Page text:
\ue000

\ue001 \ue000

\ue001

\ue000

\ue001

0

)

1

)(

(

)

1

)(

2

(

6

)

2

)(

1

(

2

)

1

(

2

2

3

1

2

0

\ue002

\ue000

\ue000

\ue001

\ue000

\ue000

\ue000

\ue000

\ue000

\ue000

\ue001

\ue000

\ue000

\ue000

\ue00b\ue006\ue002

\ue000

j

j

j

j

x

c

j

n

j

n

c

j

j

x

c

c

n

n

c

c

n

n

For this expression to be true for all x it is necessary that all of the coefficients which are

the bracketed parts be zero. This leads to:

\ue000

\ue001

\ue000

\ue001

\ue000

\ue001

,...

4

,

3

,

2

)

1

)(

2

(

)

1

)(

(

0

)

1

)(

(

)

1

)(

2

(

!

3

)

2

)(

1

(

0

6

)

2

)(

1

(

!

2

)

1

(

0

2

)

1

(

2

2

1

3

3

1

0

2

2

0

\ue002

\ue000

\ue000

\ue000

\ue000

\ue001

\ue001

\ue002

\ue007

\ue002

\ue000

\ue000

\ue001

\ue000

\ue000

\ue000

\ue000

\ue001

\ue001

\ue002

\ue007

\ue002

\ue000

\ue000

\ue001

\ue000

\ue001

\ue002

\ue007

\ue002

\ue000

\ue000\ue000

\ue000

j

for

c

j

j

j

n

j

n

c

c

j

n

j

n

c

j

j

c

n

n

c

x

c

c

n

n

c

n

n

c

c

c

n

n

j

j

j

j

Copyright \u00a9 Ryan Jadrich 2007

-3 -

The first few coefficients turn out to be:

1

5

7

0

4

6

1

3

5

0

2

4

1

3

0

2

1

1

0

0

!

7

)

6

)(

4

)(

2

)(

1

)(

3

)(

5

(

6

7

)

6

)(

5

(

!

6

)

5

)(

3

)(

1

(

)

2

)(

4

(

5

6

)

5

)(

4

(

!

5

)

4

)(

2

)(

1

)(

3

(

4

5

)

4

)(

3

(

!

4

)

3

)(

1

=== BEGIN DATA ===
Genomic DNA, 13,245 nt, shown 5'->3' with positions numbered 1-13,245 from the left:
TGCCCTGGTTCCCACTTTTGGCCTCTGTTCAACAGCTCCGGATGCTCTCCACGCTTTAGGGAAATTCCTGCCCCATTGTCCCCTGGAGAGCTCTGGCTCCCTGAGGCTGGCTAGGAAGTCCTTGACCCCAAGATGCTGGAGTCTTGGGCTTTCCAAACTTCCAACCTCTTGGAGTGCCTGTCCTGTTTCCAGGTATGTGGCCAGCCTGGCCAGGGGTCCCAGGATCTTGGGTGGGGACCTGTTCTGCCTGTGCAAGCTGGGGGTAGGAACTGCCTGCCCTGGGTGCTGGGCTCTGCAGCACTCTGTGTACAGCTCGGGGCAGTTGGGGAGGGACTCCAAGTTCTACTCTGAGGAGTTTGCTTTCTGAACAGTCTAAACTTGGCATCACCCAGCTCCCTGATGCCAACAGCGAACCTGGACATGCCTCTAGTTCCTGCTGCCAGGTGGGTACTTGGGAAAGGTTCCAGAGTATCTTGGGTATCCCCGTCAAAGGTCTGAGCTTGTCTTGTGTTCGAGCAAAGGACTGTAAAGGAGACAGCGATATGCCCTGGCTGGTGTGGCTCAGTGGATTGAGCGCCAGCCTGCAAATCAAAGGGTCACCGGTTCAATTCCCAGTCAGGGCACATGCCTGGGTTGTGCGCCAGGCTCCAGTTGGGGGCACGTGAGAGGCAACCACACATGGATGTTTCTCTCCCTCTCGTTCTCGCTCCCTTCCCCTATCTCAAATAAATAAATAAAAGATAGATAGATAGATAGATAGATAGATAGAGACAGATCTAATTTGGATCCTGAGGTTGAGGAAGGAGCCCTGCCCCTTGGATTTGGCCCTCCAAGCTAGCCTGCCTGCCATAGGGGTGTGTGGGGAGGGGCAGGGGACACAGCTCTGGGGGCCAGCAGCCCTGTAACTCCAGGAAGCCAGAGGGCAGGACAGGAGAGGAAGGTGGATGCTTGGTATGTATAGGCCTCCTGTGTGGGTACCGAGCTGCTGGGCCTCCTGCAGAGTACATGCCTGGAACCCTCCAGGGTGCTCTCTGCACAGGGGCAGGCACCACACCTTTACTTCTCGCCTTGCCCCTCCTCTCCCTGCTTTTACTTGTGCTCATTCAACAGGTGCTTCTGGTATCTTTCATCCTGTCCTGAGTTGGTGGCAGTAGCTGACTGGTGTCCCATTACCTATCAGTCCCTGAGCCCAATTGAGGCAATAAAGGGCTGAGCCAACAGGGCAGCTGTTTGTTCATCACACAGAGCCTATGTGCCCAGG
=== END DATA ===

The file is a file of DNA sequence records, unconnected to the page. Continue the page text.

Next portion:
(

)

2

(

3

4

)

3

)(

2

(

!

3

)

2

)(

1

(

!

2

)

1

(

c

n

n

n

n

n

n

c

n

n

c

c

n

n

n

n

n

n

c

n

n

c

c

n

n

n

n

c

n

n

c

c

n

n

n

n

c

n

n

c

c

n

n

c

c

n

n

c

c

c

c

c

\ue000

\ue000

\ue000

\ue001

\ue001

\ue001

\ue001

\ue002

\ue00a

\ue000

\ue001

\ue001

\ue002

\ue000

\ue000

\ue000

\ue001

\ue001

\ue001

\ue002

\ue00a

\ue000

\ue001

\ue001

\ue002

\ue000

\ue000

\ue001

\ue001

\ue002

\ue00a

\ue000

\ue001

\ue001

\ue002

\ue000

\ue000

\ue001

\ue002

\ue00a

\ue000

\ue001

\ue001

\ue002

\ue000

\ue001

\ue001

\ue002

\ue000

\ue001

\ue002

\ue002\ue002

Now we can form two linearly independent solutions from these coefficients and the

form of a power series given as equation (2).

\ue017\ue017\ue017\ue017\ue018\ue016

\ue010\ue010\ue010\ue010\ue011\ue00f

\ue000

\ue000

\ue000

\ue000

\ue001

\ue001

\ue001

\ue001

\ue000

\ue000

\ue000

\ue001

\ue001

\ue000

\ue000

\ue001

\ue001

\ue002

\ue017\ue018\ue016

\ue010\ue011\ue00f

\ue000

\ue000

\ue000

\ue000

\ue001

\ue001

\ue001

\ue000

\ue000

\ue001

\ue000

\ue000

\ue001

\ue002

...

!

7

)

6

)(

4

)(

2

)(

1

)(

3

)(

5

(

...

...

!

5

)

4

)(

2

)(

1

)(

3

(

!

3

)

2

)(

1

(

...

!

6

)

5

)(

3

)(

1

(

)

2

)(

4

(

!

4

)

3

)(

1

(

)

2

(

!

2

)

1

(

1

7

5

3

1

1

6

4

2

0

1

x

n

n

n

n

n

n

x

n

n

n

n

x

n

n

x

c

y

x

n

n

n

n

n

n

x

n

n

n

n

x

n

n

c

y

The neat thing about this solution is that for an even integer for n the first series will

terminate, and for an odd integer the second series will terminate. For this reason we take

are solution to the equation as whichever series will terminate, and we opt to chose are

coefficients in such a manner as to make them look uniform. These Legendre

polynomials are the only well behaved solutions to this equation which is needed in

quantum mechanics.

)

1

(

...

4

2

...

3

1

)

1

(

...

4

2

)

1

(

...

3

1

)

1

(

2

/

)

1

(

1

2

/

0

\ue001

\ue00a

\ue00a

\ue00a

\ue00a

\ue00a

\ue00a

\ue001

\ue002

\ue00a

\ue00a

\ue00a

\ue001

\ue00a

\ue00a

\ue00a

\ue001

\ue002

\ue001

nn

c

n

n

c

n

n